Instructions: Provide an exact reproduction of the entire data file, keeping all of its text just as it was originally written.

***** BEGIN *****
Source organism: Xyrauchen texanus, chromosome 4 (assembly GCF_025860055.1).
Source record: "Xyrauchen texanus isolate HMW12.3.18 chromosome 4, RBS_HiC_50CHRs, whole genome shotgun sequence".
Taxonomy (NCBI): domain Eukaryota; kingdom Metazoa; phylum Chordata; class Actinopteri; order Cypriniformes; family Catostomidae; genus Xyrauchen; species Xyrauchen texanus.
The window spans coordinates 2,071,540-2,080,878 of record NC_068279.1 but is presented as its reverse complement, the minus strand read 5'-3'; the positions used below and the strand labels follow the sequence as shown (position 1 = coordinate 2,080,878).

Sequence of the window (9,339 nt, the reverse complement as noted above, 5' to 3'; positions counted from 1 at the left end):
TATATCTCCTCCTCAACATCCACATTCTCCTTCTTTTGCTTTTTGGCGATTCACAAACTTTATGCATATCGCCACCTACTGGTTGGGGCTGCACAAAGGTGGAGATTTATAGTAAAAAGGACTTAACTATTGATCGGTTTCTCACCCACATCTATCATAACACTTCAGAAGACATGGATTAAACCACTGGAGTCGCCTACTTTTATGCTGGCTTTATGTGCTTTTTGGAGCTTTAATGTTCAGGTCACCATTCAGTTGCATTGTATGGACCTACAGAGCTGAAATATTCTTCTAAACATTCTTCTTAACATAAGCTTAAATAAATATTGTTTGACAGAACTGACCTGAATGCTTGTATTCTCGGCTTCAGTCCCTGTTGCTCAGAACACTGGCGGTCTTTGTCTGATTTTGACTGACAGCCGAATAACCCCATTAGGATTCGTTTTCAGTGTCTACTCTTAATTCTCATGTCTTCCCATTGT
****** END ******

Source organism: Xyrauchen texanus, chromosome 4 (assembly GCF_025860055.1).
Source record: "Xyrauchen texanus isolate HMW12.3.18 chromosome 4, RBS_HiC_50CHRs, whole genome shotgun sequence".
Taxonomy (NCBI): domain Eukaryota; kingdom Metazoa; phylum Chordata; class Actinopteri; order Cypriniformes; family Catostomidae; genus Xyrauchen; species Xyrauchen texanus.
The window spans coordinates 2,071,540-2,080,878 of record NC_068279.1 but is presented as its reverse complement, the minus strand read 5'-3'; the positions used below and the strand labels follow the sequence as shown (position 1 = coordinate 2,080,878).

Sequence of the window (9,339 nt, the reverse complement as noted above, 5' to 3'; positions counted from 1 at the left end):
TATATCTCCTCCTCAACATCCACATTCTCCTTCTTTTGCTTTTTGGCGATTCACAAACTTTATGCATATCGCCACCTACTGGTTGGGGCTGCACAAAGGTGGAGATTTATAGTAAAAAGGACTTAACTATTGATCGGTTTCTCACCCACATCTATCATAACACTTCAGAAGACATGGATTAAACCACTGGAGTCGCCTACTTTTATGCTGGCTTTATGTGCTTTTTGGAGCTTTAATGTTCAGGTCACCATTCAGTTGCATTGTATGGACCTACAGAGCTGAAATATTCTTCTAAACATTCTTCTTAACATAAGCTTAAATAAATATTGTTTGACAGAACTGACCTGAATGCTTGTATTCTCGGCTTCAGTCCCTGTTGCTCAGAACACTGGCGGTCTTTGTCTGATTTTGACTGACAGCCGAATAACCCCATTAGGATTCGTTTTCAGTGTCTACTCTTAATTCTCATGTCTTCCCATTGT